As many litigators have no doubt noticed throughout Orange County and beyond, courtrooms are simply disappearing. Departments are being consolidated, judges are being asked to take on more work, court staffs are being shuffled around, and so forth. While Los Angeles County has made some recent headlines (150 more workers laid off last month), this is far from an LA problem. As our State continues to suffer massive budgetary and spending problems, the court system is yet another target for the legislature’s chopping block.
What does this mean to you? Well, it means you are not going to trial anytime soon. Those eager to get their “day in Court” (either to protest injustice, or put their foot down to a perceived shakedown) will simply have to wait longer and longer, and people need to be upfront about it.
What do you do about it? Lawyers, talk honestly with your clients. Clients, seek upfront answers as to a timeline of events prior to embarking on a civil litigation matter, including costs estimates. As tempers flare and disputes arise, it’s easy to make a snap judgement to file a suit (for a Plaintiff) or reject a reasonable settlement demand (for a Defendant). Careful consideration is needed before you take any action.
Early resolution efforts are a must for every case. There is always an avenue for resolution. Fewer than one percent of all cases filed end up before a jury anyway. Defendants – don’t wait until you’ve emptied the children’s college funds paying for legal fees to make a serious assessment of your case; Plaintiffs – don’t wait until your children are off to college before obtaining some recovery and putting the matter and associated stress behind you. Reasonable early resolution of a claim benefits all parties. Plaintiffs may certainly believe their case is worth a high value, and Defendants often perceive overreaching within every settlement demand, but there is almost always an avenue for resolution, especially if the parties (and their lawyers) can attempt to objectively assess the case and set aside the emotional back story. Far too often egos drive cases well beyond any point of reason.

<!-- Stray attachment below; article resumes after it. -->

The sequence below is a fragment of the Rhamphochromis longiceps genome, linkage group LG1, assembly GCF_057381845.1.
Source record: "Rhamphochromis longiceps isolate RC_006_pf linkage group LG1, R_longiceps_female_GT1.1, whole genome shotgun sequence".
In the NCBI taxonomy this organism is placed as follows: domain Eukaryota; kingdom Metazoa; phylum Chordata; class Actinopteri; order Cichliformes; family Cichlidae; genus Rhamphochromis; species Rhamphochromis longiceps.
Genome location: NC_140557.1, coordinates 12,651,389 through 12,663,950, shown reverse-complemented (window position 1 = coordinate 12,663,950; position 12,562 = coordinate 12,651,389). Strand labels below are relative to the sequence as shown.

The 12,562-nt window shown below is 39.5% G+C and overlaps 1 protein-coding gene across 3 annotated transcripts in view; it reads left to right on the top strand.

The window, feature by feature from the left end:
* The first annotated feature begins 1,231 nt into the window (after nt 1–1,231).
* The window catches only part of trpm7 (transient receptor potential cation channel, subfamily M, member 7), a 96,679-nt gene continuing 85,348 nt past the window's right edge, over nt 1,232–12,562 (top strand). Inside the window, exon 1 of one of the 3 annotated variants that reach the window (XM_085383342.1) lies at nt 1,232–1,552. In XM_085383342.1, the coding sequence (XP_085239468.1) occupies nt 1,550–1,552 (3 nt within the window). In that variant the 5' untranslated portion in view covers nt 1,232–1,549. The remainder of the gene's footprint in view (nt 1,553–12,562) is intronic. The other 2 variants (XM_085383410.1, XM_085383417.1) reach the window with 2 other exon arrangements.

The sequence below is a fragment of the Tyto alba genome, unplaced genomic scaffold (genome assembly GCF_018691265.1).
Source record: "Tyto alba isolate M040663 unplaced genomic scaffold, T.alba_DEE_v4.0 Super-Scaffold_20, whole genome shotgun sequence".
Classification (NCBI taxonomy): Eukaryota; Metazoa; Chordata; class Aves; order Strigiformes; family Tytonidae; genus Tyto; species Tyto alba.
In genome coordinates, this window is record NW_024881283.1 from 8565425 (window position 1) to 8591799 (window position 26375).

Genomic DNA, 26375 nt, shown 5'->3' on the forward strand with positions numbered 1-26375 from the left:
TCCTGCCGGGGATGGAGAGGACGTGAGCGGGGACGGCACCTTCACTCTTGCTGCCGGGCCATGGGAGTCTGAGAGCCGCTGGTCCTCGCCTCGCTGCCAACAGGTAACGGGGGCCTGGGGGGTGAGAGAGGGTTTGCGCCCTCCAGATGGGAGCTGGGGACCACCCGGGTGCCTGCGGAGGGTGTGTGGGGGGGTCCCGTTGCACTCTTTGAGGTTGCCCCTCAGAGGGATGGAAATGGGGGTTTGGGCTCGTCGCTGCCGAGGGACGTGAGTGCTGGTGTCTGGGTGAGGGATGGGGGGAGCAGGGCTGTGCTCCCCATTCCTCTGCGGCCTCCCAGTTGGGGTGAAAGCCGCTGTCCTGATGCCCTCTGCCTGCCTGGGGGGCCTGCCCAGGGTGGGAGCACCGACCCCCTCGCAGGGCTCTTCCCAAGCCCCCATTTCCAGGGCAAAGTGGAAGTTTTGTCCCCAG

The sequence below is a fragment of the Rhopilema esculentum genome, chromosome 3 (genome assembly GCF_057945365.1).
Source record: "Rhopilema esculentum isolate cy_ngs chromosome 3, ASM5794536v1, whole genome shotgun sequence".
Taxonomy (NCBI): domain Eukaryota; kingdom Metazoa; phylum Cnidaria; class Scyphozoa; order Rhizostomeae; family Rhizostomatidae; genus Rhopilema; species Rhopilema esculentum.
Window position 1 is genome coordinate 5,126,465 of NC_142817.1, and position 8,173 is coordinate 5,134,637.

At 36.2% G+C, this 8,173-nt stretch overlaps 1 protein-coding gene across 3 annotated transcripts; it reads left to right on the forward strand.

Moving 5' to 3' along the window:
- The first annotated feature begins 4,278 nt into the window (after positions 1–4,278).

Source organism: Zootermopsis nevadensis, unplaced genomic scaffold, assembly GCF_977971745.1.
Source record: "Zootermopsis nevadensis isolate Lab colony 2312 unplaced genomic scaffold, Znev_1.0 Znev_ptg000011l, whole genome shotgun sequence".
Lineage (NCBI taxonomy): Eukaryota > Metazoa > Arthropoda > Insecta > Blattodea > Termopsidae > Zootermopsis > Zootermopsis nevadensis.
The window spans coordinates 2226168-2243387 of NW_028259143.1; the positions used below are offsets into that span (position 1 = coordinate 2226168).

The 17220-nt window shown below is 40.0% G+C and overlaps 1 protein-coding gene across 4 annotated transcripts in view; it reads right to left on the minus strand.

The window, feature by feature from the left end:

Those without means need to take advantage of free resolution programs; those with means need to attend private mediation. When that fails, think about arbitration or other options. You’re not getting to a jury anytime soon, so determine what your case is really worth now, and reasonably attempt resolution.
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